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April 2009 Newsletter

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Hoof Beats The Newsletter of the Montana Hunter Jumper Association

April 2009

 President's Letter:

 News, Tidbits, Gossip and Rumors:
 Missoula trainer/competitor Drue Kerns and her husband, Matt, welcomed
 Cash Alexander Kerns on March 25, 2009 at 3:51 AM. Cash foaled out at
 7 lbs 11 oz and was 21" long.

 Clinics are popping up everywhere.
 This in from MHJA member Michele Koenig:
 Tri-H stables in Bozeman will host Gerd Heuschmann from Germany on May
 13/14 and May 16/17. Learn more about him at
 www.equestraineducationals.com/ger-clinics.html.
 Olympic jumping star Greg Best will be giving a clinic a Copper
 Springs Ranch May 29- 31. Find out more at
 www.cooperspringranch.com/events/?c=events-ranch.
 Jennifer Roth will be giving a dressage clinic in Stevensville, June
 9-10. Roth, who has 30 years of dressage behind her, is an S judge. To
 learn more about her go to www.lipizzansanddressage.com. To register
 for the clinic call Nancy Johnston at 777-0178 or e-mail her at
 njohn1950@aol.com.

 Need to make a little money for show season? Need to clean out your closet?
 Crazy Horse Consignment shop in Lolo is eager for English clothes and
 tack. Their supply is low, and English stuff sells out quickly.
 Everything is welcome except for low-quality saddles, the kind with
 stiff leather. For more information call 273-4226 or go to
 www.crazyhorseconsignment.com.

 

 Calling all Junior and Amateur Equitation riders: The United States
 Hunter Jumper Association wants you to ride your hunt-seat best and
 get a medal for it.
 USHJA has launched an equitation awards program for riders who compete
 at the local horse show level. You will see at several shows this
 season Medal Finals classes. To participate, you MUST be a paid member
 of USHJA BEFORE the show—i.e., you can’t register at a show and
 compete in the class.
 High-point winners will be honored at year-end, and a photo of the
 riders will be published in an annual USHJA Affiliates Award Yearbook.
 To learn more, go to www.ushja.org/affiliates/OutreachMedalsFinals or
 www.ushja.org/programs.
 Interested? Fill out the application form found in this newsletter.

 Heads Up: Potomac Fever Has Come West
 Our friends at the Mission Valley Back Country Horsemen association
 share some disturbing news. Emery and Sheryl Tegelberg of Arlee lost
 their Morgan/Arabian stallion, Stetson, on Nov. 9 to this disease. It
 was thought this fever was not active in our area, but the Tegelberg’s
 learned differently. The couple sought care and information from both
 Dr. Hoversland and Dr. Beth Blevins. The vets said confirmed there
 have been isolated cases in the valley, and some in the Bitterroot
 Valley.
 Sheryl has done a great deal of research since the death of their
 horse and discovered there is a vaccination available that needs to be
 administered in doses similar to the West Nile vaccine. The vaccines
 must be administered in early summer to be effective.
 Please consult your veterinarian for more specifics.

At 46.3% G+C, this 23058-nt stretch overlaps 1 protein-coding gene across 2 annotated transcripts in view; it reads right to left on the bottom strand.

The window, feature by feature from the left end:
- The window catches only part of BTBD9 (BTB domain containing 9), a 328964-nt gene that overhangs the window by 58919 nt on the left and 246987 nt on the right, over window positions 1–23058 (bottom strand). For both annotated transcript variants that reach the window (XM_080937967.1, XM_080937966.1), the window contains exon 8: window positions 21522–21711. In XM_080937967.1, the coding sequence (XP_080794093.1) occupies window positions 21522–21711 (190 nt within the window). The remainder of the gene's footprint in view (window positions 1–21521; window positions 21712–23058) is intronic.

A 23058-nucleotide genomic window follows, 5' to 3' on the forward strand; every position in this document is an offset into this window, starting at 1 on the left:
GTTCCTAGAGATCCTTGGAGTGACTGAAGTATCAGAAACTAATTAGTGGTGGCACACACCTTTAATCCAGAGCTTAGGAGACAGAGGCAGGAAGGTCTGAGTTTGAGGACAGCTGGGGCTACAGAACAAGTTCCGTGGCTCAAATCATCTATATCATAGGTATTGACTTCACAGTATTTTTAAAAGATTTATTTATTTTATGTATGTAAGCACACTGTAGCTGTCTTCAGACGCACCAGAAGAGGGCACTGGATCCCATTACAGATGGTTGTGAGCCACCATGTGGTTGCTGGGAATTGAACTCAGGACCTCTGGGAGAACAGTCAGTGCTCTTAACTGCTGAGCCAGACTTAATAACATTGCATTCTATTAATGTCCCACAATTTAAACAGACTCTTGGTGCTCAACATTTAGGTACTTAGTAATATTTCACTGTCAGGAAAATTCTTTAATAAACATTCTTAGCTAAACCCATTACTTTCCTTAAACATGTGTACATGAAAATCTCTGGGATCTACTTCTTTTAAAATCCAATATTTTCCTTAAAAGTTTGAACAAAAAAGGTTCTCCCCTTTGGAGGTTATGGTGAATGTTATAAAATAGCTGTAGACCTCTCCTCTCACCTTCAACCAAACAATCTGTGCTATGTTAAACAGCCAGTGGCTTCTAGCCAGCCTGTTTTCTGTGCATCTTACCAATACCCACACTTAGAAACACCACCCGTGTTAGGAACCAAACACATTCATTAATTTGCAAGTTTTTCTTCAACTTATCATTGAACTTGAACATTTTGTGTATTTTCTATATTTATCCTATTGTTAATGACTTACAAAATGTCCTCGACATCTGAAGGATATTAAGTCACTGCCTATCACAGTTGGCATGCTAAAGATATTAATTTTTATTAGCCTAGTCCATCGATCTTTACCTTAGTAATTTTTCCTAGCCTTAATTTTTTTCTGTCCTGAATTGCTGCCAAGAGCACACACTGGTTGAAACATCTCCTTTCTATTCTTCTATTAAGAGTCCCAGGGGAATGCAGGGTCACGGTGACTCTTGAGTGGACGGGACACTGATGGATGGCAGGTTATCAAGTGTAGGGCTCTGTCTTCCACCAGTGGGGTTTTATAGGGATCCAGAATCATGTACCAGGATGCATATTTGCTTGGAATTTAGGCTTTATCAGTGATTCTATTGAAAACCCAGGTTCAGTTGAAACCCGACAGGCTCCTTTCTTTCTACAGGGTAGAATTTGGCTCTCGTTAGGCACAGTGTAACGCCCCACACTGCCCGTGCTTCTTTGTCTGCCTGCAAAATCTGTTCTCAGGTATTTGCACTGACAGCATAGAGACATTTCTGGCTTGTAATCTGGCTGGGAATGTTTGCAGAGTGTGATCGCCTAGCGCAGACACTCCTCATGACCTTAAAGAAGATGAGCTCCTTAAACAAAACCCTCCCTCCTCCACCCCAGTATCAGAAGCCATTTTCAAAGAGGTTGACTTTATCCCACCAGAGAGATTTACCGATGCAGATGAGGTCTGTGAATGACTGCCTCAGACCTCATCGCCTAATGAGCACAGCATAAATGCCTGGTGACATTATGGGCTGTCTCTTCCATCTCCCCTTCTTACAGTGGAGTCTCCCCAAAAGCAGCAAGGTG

New MHJA Logo Contest
 Enter to win $200.  The MHJA Board met in January to launch our
 activities for the New Year.  One proposal met with broad support – to
 update the MHJA logo.  As MHJA celebrates its fifteenth birthday in
 2009, the board thought it would be a good idea to look for a new logo
 that can take us into our next fifteen years.  We would put the new
 logo on our apparel and other official MHJA material.
 Many members have artistic talent and/or experience in graphic design.
  And we all know non-members with similar skills.  So we’re launching
 a contest for anyone interested in submitting one or more new designs
 for our logo.
 MHJA’s current logo is found at our website www.mhjanews.com.  Other
 logos can be seen at www.ushja.org, www.fei.org and other
 horse-related websites.  It’s important, though, that any proposed
 design respect the copyright of other designs.
 The deadline for submissions is August 1, 2009.  Contestants should
 send their designs, preferably via e-mail, to Joanna Shelton or as a
 hard copy mailed to MHJA c/o Joanna Shelton, 46451 Schoolhouse Lane,
 Moiese, MT 59824 (406) 644-2090.
 Members will have a chance to vote for their favorite logo (including
 the current logo) before the year-end meeting and awards banquet in
 November.  The winning design will be unveiled at the banquet and the
 winning designer will be presented with a check for $200.  Please
 enter or encourage your artistic friends to enter.

 THINGS TO THINK ABOUT, THINGS TO REMEMBER BEFORE SHOW SEASON BEGINS:

 

                                 Riding the Hunter Course
                           Tips from Ashley Wren, Rebel Sky Farm

 1.      Take your time. I have seen so many riders rush through their
 course. The idea of a hunter is to be graceful and perform like a
 waltz, with an even beat. During your courtesy circle establish your
 pace and kept it throughout the round. When you need to adjust for the
 distance, lengthen or shorten your stride. Simply speeding up or
 slowing down does nothing but make your round look choppy.
 2.      Use your ring. I see so many riders do tight courtesy circles.
 Sometimes even having to do multiple circles because their circles are
 too tight to even establish a canter. Turns are important too. Cutting
 turns after you fend often leads to incomplete lead changes or no
 change at all. Go to the rail and use your space you have available.